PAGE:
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From Dalibor Topic <robi...@kaffe.org>
Subject Re: [legal] Proposed changes for the Bulk Contributor Questionnaire
Date Thu, 17 Nov 2005 18:13:53 GMT
Geir Magnusson Jr. wrote:
> On Nov 15, 2005, at 8:20 PM, Dalibor Topic wrote:

>> Stuff beyound that would probably go beyound uncovering simple
>> accidents, and would require quite a bit of cooperation from Sun to
>> disclose the pedigree of their implementation's code and equivalent
>> copperation from the contributors.
> Why?  The source is available under the JRL.

But not its history, and that's the interesting part about code
pedigree: where does this particular line come from in code base X and
do they come from a common source and if so, was that OK?

I don't know if one can find out the pedigree of JRLd code (or
Microsoft's implementation, or IBM's closed source stuff, any other
closed implementation we'd like to avoid having enter our code base by
accident) without extensive (and presumably expensive) cooperation from
people who own the code.

>> How do we determine for sure who wrote what when, and who copied what
>> from whom, if that was OK then, and if the contributor has the  right to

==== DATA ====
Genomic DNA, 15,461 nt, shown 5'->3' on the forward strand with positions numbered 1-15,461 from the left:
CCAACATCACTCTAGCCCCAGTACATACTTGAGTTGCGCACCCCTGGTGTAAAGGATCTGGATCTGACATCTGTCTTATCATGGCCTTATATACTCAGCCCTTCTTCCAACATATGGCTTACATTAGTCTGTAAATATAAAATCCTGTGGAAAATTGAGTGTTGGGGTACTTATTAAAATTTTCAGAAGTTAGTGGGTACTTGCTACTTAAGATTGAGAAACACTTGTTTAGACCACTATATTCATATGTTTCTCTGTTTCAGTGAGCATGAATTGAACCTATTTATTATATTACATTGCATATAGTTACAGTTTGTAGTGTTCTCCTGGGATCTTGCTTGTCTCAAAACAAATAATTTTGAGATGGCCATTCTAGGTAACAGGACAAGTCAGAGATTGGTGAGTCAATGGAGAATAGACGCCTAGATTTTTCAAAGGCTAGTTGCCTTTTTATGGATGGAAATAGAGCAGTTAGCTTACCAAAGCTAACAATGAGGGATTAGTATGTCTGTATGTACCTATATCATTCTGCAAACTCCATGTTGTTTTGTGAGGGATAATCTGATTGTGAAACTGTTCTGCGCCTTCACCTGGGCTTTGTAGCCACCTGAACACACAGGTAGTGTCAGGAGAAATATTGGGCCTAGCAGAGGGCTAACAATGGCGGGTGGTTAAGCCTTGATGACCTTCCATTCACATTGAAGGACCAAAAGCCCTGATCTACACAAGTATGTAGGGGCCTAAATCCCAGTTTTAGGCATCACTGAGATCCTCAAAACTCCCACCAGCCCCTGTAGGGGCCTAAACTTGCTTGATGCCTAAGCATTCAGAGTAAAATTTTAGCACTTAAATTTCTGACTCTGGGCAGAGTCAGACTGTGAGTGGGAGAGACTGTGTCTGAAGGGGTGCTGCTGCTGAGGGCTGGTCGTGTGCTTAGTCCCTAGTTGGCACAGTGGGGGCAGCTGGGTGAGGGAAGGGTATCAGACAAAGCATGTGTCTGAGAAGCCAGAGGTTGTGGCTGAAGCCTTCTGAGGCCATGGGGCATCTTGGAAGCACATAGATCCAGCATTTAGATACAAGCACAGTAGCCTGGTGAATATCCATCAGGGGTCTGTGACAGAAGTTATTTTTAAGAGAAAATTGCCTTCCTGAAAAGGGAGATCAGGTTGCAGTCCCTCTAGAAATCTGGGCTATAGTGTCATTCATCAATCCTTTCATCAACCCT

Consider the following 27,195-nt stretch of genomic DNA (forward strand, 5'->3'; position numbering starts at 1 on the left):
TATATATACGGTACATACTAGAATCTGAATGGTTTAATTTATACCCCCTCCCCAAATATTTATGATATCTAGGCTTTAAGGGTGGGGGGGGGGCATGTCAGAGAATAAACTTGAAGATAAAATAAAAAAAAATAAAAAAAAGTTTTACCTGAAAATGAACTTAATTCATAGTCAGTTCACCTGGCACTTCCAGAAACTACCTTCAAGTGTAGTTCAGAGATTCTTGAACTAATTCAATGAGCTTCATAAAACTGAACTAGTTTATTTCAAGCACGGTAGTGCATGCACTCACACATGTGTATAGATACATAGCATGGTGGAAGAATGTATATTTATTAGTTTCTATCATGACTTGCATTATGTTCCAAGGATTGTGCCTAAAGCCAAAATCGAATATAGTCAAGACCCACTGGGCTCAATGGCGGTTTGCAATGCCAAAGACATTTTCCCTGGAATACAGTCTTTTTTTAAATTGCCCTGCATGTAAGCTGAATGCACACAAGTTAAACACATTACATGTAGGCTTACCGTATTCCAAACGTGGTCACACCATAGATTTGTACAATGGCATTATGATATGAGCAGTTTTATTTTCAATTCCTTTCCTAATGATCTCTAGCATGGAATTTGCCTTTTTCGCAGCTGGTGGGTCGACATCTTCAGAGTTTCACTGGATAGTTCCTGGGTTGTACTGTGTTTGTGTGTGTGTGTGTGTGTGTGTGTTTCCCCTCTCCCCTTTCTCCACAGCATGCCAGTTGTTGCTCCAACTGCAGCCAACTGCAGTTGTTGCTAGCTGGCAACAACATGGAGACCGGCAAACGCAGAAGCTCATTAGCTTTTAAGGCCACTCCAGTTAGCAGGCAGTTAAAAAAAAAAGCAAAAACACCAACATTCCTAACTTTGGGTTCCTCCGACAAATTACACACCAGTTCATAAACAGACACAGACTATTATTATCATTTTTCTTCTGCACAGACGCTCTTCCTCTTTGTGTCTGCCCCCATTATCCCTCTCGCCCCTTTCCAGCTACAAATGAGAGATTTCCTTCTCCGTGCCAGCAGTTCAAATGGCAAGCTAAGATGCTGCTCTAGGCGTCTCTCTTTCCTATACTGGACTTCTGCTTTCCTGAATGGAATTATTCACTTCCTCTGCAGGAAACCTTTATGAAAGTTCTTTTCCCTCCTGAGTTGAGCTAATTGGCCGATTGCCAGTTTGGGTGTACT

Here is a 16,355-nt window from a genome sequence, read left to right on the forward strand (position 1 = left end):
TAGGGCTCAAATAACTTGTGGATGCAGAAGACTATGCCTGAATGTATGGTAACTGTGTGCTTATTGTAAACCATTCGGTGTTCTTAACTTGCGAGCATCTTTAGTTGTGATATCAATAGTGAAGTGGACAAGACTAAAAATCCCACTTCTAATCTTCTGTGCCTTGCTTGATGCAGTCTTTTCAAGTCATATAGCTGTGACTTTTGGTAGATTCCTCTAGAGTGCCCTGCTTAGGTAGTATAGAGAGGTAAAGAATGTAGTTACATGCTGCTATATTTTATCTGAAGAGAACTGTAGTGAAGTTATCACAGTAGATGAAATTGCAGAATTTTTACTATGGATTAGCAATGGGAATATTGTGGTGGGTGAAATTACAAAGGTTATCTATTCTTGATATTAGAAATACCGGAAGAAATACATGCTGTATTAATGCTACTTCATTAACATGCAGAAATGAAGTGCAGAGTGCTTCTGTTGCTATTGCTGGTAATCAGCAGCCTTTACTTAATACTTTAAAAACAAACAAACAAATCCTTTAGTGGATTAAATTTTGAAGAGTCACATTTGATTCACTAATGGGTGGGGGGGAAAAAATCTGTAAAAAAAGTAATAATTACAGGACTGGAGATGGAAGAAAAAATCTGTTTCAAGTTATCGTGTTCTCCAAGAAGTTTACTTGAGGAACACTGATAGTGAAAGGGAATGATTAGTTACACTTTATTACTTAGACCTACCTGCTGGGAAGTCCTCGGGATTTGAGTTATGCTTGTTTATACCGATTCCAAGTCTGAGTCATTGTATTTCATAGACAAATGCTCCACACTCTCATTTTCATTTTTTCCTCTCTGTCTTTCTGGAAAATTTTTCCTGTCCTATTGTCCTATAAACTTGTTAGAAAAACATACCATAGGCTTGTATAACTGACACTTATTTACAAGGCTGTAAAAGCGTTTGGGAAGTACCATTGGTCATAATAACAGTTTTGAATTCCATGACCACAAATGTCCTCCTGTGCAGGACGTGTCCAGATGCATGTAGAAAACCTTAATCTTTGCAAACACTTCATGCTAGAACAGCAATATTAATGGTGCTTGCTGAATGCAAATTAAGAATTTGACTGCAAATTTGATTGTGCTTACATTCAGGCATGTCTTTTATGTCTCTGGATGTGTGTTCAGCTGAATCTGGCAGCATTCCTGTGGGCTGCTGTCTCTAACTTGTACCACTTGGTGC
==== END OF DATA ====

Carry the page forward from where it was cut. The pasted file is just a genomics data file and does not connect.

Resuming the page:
>> contribute his changes? In case of conflicting opinions, what do we  do?
>>  Or even worse, if code comes from a now defunct and dead open source
>> project from 1997 [1], with noone around any more, the web site and
>> archives wiped out, what do we do? :)
> I presume that the answer isn't "stick head in sand".

No. Have a process, etc.:)

> Let me ask you this - if the above software did exist and it made it 
> into Harmony's SVN,  would you prefer that
> a) we knew about it and could explain the decision to include it
> b) We were surprised at some future date

I'd prefer a all the time over b. But I don't think it's possible to
avoid b, no matter how advanced keyword scanning (or other) tools we
use. Mistakes are bound to happen and to slip through, we're dealing
with humans.

> I agree that it *can* get very complicated in the hypotheticals, but 
> I'd bet that the majority of what we'd find - if we'd even find 
> anything at all - would be due simple misunderstandings and  mistakes. 

Yeah, I wouldn't expect anything other than that, either.

> I'd sleep better knowing that we at least tried.  One of  our best
> defenses in the event something went wrong would be a  demonstrable,
> good faith effort to do reasonable oversight.

Sure. I've misintepreted your original post to put a lot more faith into
tools than I'd be confortable with, and your subsequent posts have made
it clearer what the rationale is, and how it is supposed to work out.
Thaks for taking your time to do clarify it.

dalibor topic

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